People v. Preston 300 N.W. 853 (Mich. 1941)

Defendant was convicted of wilfully and maliciously killing three cows.  The issue considered on review was: "Are the circumstances and testimony here, aliunde the confession of the respondent, sufficient to create such a probability that the death of the cattle in question was intentionally caused by human intervention and to justify the admission in evidence of the alleged confession of the respondent?"  The court held that the evidence was sufficient to sustain the conviction.

People v. Peters 79 A.D.3d 1274(N.Y.A.D. 3 Dept.,2010)

A veterinarian was convicted of animal cruelty and sentenced to three years of probation based upon his alleged unjustifiable failure under Agriculture and Markets Law § 353 to provide a mare and her foal with necessary sustenance, food and drink in September 2005. After conviction by jury, the lower court denied defendant-veterinarian's motion to vacate judgment of conviction. The Supreme Court, Appellate Division found that while defendant failed to preserve his challenge for sufficiency of the evidence, the jury verdict was against the weight of the evidence. In particular, the court found that the expert testimony contradicted the evidence that the foal was mistreated.

People v. Parker (Unpublished) 1999 WL 33435342 (Unpublished Mich. 1999)

Defendants-appellees, who were bound over on the charge of knowingly attending an animal fight and of knowingly organizing, promoting, or collecting money for the fighting of an animal, filed a motion to suppress evidence and motions to quash the information. The trial court granted the motions and dismissed the case. The prosecution appealed and the appellate court found that there was sufficient evidence to create an issue of fact, and that evidence that had been obtained in violation of defendant Parker's Fourth Amendment rights was admissible against all defendants except Parker. Finally, as to the defendants' challenge that the statute was unconstitutionally vague and overbroad, the court declared that it had already determined that the language was neither vague nor overbroad. Reversed and remanded for trial.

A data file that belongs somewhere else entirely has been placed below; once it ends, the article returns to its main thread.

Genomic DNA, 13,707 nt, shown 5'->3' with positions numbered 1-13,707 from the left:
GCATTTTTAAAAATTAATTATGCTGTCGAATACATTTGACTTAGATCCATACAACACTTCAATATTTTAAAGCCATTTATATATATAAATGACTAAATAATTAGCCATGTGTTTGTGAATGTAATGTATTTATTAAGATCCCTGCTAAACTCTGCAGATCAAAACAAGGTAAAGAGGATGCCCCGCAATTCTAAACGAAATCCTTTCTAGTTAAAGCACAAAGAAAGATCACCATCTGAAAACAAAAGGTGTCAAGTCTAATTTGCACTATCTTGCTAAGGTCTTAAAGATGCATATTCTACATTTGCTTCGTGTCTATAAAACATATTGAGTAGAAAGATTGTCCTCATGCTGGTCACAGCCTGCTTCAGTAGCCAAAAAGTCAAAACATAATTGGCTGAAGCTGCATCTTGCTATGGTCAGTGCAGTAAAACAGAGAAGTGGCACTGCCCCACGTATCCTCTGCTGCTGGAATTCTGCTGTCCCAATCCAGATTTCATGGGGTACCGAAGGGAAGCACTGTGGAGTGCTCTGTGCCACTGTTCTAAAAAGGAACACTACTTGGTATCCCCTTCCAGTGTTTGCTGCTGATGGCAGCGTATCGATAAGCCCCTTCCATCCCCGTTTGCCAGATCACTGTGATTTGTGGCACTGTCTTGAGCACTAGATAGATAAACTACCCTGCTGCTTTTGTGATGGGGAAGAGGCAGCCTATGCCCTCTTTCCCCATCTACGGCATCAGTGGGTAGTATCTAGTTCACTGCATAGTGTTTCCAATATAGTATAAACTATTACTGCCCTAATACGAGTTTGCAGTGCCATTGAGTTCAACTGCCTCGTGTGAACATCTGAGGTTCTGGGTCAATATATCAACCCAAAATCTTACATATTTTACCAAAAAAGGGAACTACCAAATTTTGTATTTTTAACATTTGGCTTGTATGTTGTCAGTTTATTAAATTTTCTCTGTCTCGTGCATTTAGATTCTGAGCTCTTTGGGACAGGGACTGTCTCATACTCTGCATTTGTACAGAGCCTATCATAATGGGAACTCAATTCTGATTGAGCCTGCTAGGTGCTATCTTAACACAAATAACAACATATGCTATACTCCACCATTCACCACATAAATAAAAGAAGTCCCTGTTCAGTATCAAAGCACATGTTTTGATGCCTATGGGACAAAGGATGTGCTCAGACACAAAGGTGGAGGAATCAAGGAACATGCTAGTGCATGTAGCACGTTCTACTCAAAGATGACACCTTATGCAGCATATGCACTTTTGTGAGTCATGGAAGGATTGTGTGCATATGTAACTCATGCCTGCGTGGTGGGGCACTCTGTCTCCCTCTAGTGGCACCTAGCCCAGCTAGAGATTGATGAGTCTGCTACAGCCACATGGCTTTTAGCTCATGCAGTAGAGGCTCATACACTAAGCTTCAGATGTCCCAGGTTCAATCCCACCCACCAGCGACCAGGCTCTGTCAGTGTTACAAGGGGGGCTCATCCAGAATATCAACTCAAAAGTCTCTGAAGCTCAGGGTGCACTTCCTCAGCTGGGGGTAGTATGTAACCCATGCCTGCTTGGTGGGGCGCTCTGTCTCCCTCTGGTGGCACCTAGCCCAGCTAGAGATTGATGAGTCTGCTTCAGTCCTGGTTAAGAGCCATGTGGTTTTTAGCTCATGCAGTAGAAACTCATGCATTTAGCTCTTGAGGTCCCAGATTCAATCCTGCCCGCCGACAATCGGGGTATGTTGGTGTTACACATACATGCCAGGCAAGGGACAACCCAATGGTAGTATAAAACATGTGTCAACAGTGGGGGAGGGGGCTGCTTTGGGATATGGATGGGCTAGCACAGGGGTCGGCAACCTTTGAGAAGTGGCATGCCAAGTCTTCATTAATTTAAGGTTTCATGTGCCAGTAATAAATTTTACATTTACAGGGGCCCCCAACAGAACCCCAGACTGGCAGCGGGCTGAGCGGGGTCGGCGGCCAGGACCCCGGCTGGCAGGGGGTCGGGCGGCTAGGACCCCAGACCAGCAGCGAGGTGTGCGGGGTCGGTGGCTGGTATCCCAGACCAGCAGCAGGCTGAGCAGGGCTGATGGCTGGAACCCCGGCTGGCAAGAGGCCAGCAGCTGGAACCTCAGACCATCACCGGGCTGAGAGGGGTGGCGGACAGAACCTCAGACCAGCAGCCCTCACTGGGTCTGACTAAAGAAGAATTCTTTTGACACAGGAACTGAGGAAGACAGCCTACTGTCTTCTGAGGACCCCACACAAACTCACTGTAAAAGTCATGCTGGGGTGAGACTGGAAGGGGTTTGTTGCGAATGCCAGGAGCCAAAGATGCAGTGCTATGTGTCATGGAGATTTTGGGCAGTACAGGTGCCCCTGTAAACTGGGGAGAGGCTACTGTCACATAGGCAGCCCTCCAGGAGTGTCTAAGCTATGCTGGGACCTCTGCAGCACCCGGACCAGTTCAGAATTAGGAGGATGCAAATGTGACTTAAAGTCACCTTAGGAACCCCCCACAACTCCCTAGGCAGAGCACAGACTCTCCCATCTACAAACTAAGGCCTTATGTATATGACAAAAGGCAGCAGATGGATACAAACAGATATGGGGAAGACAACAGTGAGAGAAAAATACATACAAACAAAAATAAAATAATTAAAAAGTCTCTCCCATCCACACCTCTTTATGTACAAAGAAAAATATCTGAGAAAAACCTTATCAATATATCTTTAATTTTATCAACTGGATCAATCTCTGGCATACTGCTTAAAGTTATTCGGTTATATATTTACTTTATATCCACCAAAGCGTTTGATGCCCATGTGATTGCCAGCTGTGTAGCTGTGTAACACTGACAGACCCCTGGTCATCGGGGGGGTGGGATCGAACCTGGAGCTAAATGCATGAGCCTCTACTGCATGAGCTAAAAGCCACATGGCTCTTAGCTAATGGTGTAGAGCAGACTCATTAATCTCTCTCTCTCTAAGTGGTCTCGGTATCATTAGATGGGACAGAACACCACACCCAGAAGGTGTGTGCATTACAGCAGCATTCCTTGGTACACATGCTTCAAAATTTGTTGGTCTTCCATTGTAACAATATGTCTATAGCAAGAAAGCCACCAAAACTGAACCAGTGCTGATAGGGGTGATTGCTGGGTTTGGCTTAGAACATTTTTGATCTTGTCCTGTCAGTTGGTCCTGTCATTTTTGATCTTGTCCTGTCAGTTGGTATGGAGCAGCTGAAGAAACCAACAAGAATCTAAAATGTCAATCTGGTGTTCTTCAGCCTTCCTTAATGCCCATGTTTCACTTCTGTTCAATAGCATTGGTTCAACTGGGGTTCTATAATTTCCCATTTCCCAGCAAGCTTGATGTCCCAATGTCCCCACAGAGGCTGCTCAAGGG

People v. Panetta --- N.Y.S.3d ----, 2018 WL 6627442, 2018 N.Y. Slip Op. 28404 (N.Y. App. Term. Dec. 13, 2018) Defendant was convicted of animal cruelty, inadequate shelter, and failing to seek veterinary care for her numerous dogs. After an initial seizure of two dogs, defendant was served with a notice to comply with care and sheltering of her remaining dogs. Following inspections about a month later, inspectors found that defendant had failed to comply with this order, and dogs suffering from broken bones and other injuries (including one dog with "a large tumor hanging from its mammary gland area") were seized and subsequently euthanized. As a result, defendant was arrested and charged with 11 violations of Agriculture and Markets Law § 353 and local code violations. Defendant then moved to suppress the physical evidence and statements taken during the initial warrantless entry onto her property and the evidence obtained after that during the execution of subsequent search warrants, arguing that the initial warrantless entry tainted the evidence thereafter. At the suppression hearing, a building contractor who had visited defendant's residence testified that he contacted the Office for the Aging because he had concerns for defendant. An official at the Office for the Aging also testified that the contractor told her that he observed 6 dogs in the home and about 50-100 dogs in outdoor cages. The investigating officer who ultimately visited defendant's property reported that there were nearly 100 dogs living in "unhealthy conditions" on defendant's property. Upon encountering defendant that day, the officer testified that defendant demanded a search warrant for further investigation (which the officer obtained and executed later that day). Following this hearing, the City Court held that while the officer's entry violated defendant's legitimate expectation of privacy, his actions were justified under the emergency exception warrant requirement and, thus, denied defendant's motion to suppress. On appeal here, defendant argues that the prosecution failed to establish the officer had reasonable grounds to believe there was an immediate need to protect life or property and that all the evidence obtained thereafter should have been suppressed. Relying on previous holdings that allow the emergency exception in cases where animals are in imminent danger of health or need of protection, this court found that the prosecution failed to establish the applicability of the emergency doctrine. In particular, the court was troubled by the fact that, on the first visit, the officers crossed a chain fence that was posted with a no trespassing sign (although they testified they did not see the sign). Because the officers only knew that there were "unhealthy conditions" on defendant's property in a house that the contractor testified that he thought should be "condemned," this did not support a conclusion of a "substantial threat of imminent danger" to defendant or her dogs. While in hindsight there was an emergency with respect to the dogs, the court "cannot retroactively apply subsequently obtained facts to justify the officers' initial entry onto defendant's property." As a result, the court remitted the matter to the City Court for a determination of whether the seizures of evidence after the initial illegal entry occurred under facts that were sufficiently distinguishable from the illegal entry so to have purged the original taint.